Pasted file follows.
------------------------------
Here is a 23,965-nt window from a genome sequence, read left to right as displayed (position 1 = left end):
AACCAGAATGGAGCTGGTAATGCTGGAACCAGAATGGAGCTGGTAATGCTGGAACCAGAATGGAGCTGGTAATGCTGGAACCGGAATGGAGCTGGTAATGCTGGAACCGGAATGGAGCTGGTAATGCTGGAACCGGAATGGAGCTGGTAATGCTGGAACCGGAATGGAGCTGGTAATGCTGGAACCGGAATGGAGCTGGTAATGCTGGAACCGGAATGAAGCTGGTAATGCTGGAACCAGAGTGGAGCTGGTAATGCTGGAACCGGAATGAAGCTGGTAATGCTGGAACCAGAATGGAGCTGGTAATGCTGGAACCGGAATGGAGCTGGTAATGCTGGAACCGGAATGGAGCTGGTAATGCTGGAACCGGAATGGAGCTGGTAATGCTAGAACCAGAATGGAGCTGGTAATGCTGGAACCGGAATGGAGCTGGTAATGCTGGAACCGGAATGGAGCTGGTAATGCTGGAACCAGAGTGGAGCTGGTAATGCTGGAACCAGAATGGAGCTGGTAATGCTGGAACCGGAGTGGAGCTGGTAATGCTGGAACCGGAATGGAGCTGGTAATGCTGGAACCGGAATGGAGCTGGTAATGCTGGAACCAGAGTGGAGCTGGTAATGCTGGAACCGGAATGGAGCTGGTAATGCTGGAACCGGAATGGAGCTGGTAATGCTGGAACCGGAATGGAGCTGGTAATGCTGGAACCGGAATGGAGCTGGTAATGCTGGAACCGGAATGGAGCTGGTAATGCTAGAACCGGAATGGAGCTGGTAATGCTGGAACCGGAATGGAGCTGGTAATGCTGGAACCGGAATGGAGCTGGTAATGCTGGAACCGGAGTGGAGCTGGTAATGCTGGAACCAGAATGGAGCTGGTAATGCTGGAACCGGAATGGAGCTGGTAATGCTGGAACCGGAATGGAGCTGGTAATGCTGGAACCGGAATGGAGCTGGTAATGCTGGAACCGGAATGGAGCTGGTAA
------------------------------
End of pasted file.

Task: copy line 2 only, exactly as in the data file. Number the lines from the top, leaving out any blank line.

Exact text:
AACCAGAATGGAGCTGGTAATGCTGGAACCAGAATGGAGCTGGTAATGCTGGAACCAGAATGGAGCTGGTAATGCTGGAACCGGAATGGAGCTGGTAATGCTGGAACCGGAATGGAGCTGGTAATGCTGGAACCGGAATGGAGCTGGTAATGCTGGAACCGGAATGGAGCTGGTAATGCTGGAACCGGAATGGAGCTGGTAATGCTGGAACCGGAATGAAGCTGGTAATGCTGGAACCAGAGTGGAGCTGGTAATGCTGGAACCGGAATGAAGCTGGTAATGCTGGAACCAGAATGGAGCTGGTAATGCTGGAACCGGAATGGAGCTGGTAATGCTGGAACCGGAATGGAGCTGGTAATGCTGGAACCGGAATGGAGCTGGTAATGCTAGAACCAGAATGGAGCTGGTAATGCTGGAACCGGAATGGAGCTGGTAATGCTGGAACCGGAATGGAGCTGGTAATGCTGGAACCAGAGTGGAGCTGGTAATGCTGGAACCAGAATGGAGCTGGTAATGCTGGAACCGGAGTGGAGCTGGTAATGCTGGAACCGGAATGGAGCTGGTAATGCTGGAACCGGAATGGAGCTGGTAATGCTGGAACCAGAGTGGAGCTGGTAATGCTGGAACCGGAATGGAGCTGGTAATGCTGGAACCGGAATGGAGCTGGTAATGCTGGAACCGGAATGGAGCTGGTAATGCTGGAACCGGAATGGAGCTGGTAATGCTGGAACCGGAATGGAGCTGGTAATGCTAGAACCGGAATGGAGCTGGTAATGCTGGAACCGGAATGGAGCTGGTAATGCTGGAACCGGAATGGAGCTGGTAATGCTGGAACCGGAGTGGAGCTGGTAATGCTGGAACCAGAATGGAGCTGGTAATGCTGGAACCGGAATGGAGCTGGTAATGCTGGAACCGGAATGGAGCTGGTAATGCTGGAACCGGAATGGAGCTGGTAATGCTGGAACCGGAATGGAGCTGGTAA